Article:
Two specialist nurses are playing a key role in what is thought to be the UK’s first scheme to allow prostatectomy patients to remove their own catheters at home after surgery.
Prostate clinical nurse specialists Maria Innes and Helen Casson provide advice to patients after their prostatectomy on how they can remove their own catheters, offer a follow-up call once the patient has carried out the removal and provide telephone back-up advice for patients if needed.
“Most patients tell us how much easier it was than they anticipated”
The scheme, for patients recovering from robotic assisted radical prostatectomy, was introduced by the urology team at the Royal Surrey NHS Foundation Trust in April this year.
The move means patients do not have to return to hospital for removal of their catheter seven days after their operation.
The catheter is held in place with a fluid-filled balloon. To remove it, the patient inserts a syringe to deflate the balloon and withdraw the fluid. An aesthetic gel is applied to the tip of the penis where the catheter is inserted. Once the fluid has drained from the balloon, the catheter can be gently pulled to remove.
So far, 105 patients have removed their own catheter as part of the programme, with only a very small proportion opting to return to hospital to have the catheter removed.
“Every patient is given a leaflet and spoken to prior to their surgery when we visit them on the ward, and we also help them practice taking the catheter out, removing water from a balloon,” Ms Innes said.
“We suggest they carry out the removal at home in the morning, and then we ring them at lunchtime afterwards to check on how it went.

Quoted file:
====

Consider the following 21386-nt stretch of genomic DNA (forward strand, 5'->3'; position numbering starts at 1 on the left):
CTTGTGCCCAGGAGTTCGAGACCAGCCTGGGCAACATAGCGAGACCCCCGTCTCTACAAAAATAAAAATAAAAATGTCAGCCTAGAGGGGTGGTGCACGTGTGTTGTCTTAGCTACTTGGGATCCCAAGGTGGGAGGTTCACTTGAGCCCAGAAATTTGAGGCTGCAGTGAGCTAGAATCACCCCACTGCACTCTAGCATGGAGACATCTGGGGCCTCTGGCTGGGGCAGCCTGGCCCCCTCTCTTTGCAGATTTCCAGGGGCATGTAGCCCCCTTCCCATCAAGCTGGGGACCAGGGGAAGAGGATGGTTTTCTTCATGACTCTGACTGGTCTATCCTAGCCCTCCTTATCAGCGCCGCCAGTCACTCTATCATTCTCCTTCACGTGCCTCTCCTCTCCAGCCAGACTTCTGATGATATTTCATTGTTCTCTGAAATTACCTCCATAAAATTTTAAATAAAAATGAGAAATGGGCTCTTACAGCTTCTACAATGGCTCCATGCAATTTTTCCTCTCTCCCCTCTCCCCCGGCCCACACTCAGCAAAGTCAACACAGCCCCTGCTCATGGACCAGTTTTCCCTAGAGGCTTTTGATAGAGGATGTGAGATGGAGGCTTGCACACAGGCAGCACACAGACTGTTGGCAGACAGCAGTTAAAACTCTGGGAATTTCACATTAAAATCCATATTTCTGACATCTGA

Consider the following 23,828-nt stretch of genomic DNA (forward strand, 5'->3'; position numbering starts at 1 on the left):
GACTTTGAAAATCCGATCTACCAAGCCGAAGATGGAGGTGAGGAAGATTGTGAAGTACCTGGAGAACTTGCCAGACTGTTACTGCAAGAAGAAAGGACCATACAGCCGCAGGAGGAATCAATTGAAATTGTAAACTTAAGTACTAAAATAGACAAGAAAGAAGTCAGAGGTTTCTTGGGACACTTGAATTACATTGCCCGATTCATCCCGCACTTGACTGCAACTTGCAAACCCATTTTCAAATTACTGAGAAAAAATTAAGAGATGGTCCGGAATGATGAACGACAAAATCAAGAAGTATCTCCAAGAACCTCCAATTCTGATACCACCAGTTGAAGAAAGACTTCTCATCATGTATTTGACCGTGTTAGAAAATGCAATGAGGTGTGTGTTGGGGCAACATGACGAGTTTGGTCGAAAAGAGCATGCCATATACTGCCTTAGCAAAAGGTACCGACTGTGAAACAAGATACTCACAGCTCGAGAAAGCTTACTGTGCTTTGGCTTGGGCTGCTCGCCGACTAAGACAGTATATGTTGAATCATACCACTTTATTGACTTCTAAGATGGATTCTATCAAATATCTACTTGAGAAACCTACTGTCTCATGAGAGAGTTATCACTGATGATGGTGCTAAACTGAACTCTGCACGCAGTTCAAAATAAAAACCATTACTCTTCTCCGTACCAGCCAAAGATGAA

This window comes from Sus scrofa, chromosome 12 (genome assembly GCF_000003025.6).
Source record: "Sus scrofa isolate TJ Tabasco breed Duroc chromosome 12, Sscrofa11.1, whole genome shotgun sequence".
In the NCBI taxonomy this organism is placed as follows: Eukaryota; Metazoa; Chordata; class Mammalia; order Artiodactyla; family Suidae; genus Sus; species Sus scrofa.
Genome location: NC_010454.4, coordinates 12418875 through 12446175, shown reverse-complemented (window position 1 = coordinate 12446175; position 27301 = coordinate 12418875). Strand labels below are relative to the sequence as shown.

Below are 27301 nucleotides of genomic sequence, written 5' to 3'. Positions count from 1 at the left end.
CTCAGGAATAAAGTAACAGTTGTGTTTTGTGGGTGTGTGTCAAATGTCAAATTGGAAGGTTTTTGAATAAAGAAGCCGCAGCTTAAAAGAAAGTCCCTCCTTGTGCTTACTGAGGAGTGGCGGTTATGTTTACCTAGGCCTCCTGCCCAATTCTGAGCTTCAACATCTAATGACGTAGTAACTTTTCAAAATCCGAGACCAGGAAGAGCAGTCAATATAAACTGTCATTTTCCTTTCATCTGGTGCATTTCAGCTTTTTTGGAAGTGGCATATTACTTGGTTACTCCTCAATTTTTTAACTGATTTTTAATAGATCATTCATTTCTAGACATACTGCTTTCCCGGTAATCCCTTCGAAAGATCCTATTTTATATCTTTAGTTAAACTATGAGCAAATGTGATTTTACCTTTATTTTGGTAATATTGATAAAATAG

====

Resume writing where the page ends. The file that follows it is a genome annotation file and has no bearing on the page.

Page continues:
“Most patients tell us how much easier it was than they anticipated, and we have not had problems with any patients.”
Meanwhile, Ms Casson added: “There is occasionally some apprehension beforehand, but there is always the option to come into the hospital if the patient chooses, and [the] vast majority have been happy to do it at home.
“We collect data from all of the patients after their home removal and evaluate the project on a regular basis.”
Urology consultant at the trust, Dr Wissam Abou Chedid, added: “Royal Surrey is one of the top three trusts in the country in terms of the number of robotic assisted radical prostatectomies performed and the team is constantly thinking of ways to improve our patients’ care and experience.
“We were keen to come up with ideas about reducing waiting time for patients who had catheters in after their surgery and this is a simple but safe and effective solution. It not only saves clinic time, but during a period of rising fuel prices, it’s very helpful for patients.”
The trust is now working with charity Prostate Cancer UK to see if the self-removal programme could be extended to other trusts around the country.